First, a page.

If I told you congressional Republicans launched a brand new probe this morning, you might think it has something to do with Benghazi, the IRS, or the Justice Department's leak probe. But as it turns out, today House Republicans actually got to work investigating Health and Human Services Secretary Kathleen Sebelius's effort to raise money to implement the Affordable Care Act.
As we discussed yesterday, the Obama administration sought additional resources from Congress to help enroll the public in coverage plans. Congressional Republicans, not surprisingly, refused the requests, hoping to sabotage the health care law. Sebelius has been forced to get creative, going to private-sector executives and non-profit organizations, asking for support. Specifically, HHS hopes to raise funds from stakeholders for groups like Enroll America, a non-profit educational group, which are already working to enroll uninsured Americans and increase awareness of the law.
In addition to drawing the attention of House Republicans, who launched a probe this morning, Sen. Lamar Alexander (R-Tenn.) has compared this to Iran-Contra. Sarah Kliff, who broke the original story on Friday, asked the Republican senator what in the world he's talking about.
KLIFF: I wanted to follow up on the Iran-Contra analogy. That seems like an awfully strong historical example to pick in this situation.
ALEXANDER: This is arguably an even bigger issue because, in Iran-Contra, you had $30 million that was spent by Oliver North through private organizations for a purpose congress refused to authorize, in support of the rebels. Here, you're wanting to spend millions more in support of private organizations to do something that Congress has refused.
Even by the standards of congressional Republicans, this is way out there.
Indeed, Kliff asked the right follow-up questions.
KLIFF: So who are the rebels in this analogy?
ALEXANDER: The rebels were the private organization. Enroll America is the private organization. But the difference is the cause. The cause in the first case was the cause of rebels in Nicaragua. And the cause here is to implement Obamacare. Congress has refused to appropriate more for that cause. The administration seems to be making a decision that's called augmenting an appropriation. It's a constitutional offense that's the issue.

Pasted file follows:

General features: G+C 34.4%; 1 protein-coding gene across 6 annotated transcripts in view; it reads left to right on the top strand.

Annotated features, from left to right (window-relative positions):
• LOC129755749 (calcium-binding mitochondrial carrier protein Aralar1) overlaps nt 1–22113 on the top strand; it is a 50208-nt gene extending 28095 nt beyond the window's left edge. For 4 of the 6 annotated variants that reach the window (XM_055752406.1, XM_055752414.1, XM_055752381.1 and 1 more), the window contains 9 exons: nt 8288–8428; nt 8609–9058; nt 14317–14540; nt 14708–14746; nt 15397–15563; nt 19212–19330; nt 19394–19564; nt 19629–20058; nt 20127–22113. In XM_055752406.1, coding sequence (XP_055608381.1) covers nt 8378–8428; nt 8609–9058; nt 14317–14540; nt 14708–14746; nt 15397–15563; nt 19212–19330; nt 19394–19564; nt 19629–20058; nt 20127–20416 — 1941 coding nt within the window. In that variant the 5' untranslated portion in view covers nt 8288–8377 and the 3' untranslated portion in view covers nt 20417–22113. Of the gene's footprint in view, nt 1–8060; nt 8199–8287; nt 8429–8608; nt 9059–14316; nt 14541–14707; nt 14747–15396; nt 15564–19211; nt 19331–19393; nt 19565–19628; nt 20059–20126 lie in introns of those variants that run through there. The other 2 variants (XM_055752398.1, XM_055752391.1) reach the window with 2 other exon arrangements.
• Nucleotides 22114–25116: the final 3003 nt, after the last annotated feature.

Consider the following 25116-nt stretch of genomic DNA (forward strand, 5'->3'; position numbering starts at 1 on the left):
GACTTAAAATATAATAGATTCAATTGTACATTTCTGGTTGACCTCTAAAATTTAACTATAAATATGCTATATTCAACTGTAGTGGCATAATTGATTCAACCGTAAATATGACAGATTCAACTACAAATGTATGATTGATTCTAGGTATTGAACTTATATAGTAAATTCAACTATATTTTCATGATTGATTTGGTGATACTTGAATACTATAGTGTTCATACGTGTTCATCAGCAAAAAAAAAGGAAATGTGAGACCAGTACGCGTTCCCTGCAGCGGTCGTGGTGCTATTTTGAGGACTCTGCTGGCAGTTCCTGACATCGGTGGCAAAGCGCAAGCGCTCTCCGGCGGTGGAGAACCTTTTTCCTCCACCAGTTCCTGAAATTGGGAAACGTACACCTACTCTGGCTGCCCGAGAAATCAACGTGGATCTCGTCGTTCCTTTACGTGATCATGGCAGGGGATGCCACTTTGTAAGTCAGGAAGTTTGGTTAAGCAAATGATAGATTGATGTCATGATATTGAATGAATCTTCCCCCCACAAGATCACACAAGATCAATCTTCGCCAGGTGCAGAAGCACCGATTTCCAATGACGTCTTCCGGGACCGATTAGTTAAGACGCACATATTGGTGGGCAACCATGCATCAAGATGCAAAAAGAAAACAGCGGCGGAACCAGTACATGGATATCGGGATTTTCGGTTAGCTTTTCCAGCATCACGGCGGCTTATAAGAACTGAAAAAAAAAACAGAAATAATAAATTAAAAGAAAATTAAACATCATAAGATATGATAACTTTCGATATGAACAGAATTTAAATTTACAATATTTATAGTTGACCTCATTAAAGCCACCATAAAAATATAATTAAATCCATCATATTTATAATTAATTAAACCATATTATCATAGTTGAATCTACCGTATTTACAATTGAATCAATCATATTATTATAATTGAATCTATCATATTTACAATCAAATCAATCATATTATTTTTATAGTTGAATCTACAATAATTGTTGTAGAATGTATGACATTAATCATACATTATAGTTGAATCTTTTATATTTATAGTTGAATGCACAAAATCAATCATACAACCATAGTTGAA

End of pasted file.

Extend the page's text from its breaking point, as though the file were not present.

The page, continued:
KLIFF: I won't press on this much longer, but the causes seem quite different, between implementing a domestic policy and supporting the Contra rebels who were known to be killing people.
ALEXANDER: If you read the report of the Iran-Contra select committee, it said that the executive cannot make an end run around Congress by raising money privately and spending it. That seems to be happening here. That was essentially the problem.
Let's back up, because Alexander may not remember what made Iran-Contra such an extraordinary scandal. The Reagan administration "raised money privately" by selling weapons to a sworn enemy of the United States. Why? Because it wanted to fund an illegal war in Nicaragua.
And when I say "illegal war," I mean that quite literally -- Congress told the Reagan administration, in no uncertain terms, that Reagan could not send money to the Contras. Period. The Reagan administration, unrestrained by laws and the Constitution, did so anyway, and much of the president's national security team ended up under indictment.
In the case of the Affordable Care Act, Congress approved the law. Alexander may not like the law; he certainly doesn't understand the law; and he may be eager to sabotage the law, but it's a congressionally approved federal law anyway, and there's nothing scandalous about implementing it.
In order for Alexander's comparison to make sense, here's what would have happened: imagine Obama asked Congress to approve the Affordable Care Act, but instead, Congress did the opposite, approving a measure ordering the president not to change the existing the health care system. Obama, undaunted, sold weapons to North Korea and then used the profits to do the opposite of what Congress instructed.
That would be similar to Iran-Contra. For Alexander to see HHS implementing Obamacare as "even bigger" than Iran-Contra suggests the Republican is letting his hatred of a duly-elected two-term president cloud his judgment to an unhealthy degree.
What's more, Alexander hasn't just forgotten the basics of the Reagan scandal, he's also forgotten the basics of his own executive branch experience. A Democratic source reminded me last night that Alexander, during his tenure as a Bush/Quayle cabinet member, relied on private donations from outside Congress to help implement the administration's education agenda. Indeed, the same source noted that the Clinton administration relied on private-sector funds to implement the State Children's Health Insurance Program (SCHIP) and the Bush/Cheney administration relied on private-sector funds to implement Medicare Part D.
In Alexander's mind, are all of these efforts "even bigger" than Iran-Contra? Including his own efforts as Secretary of Education?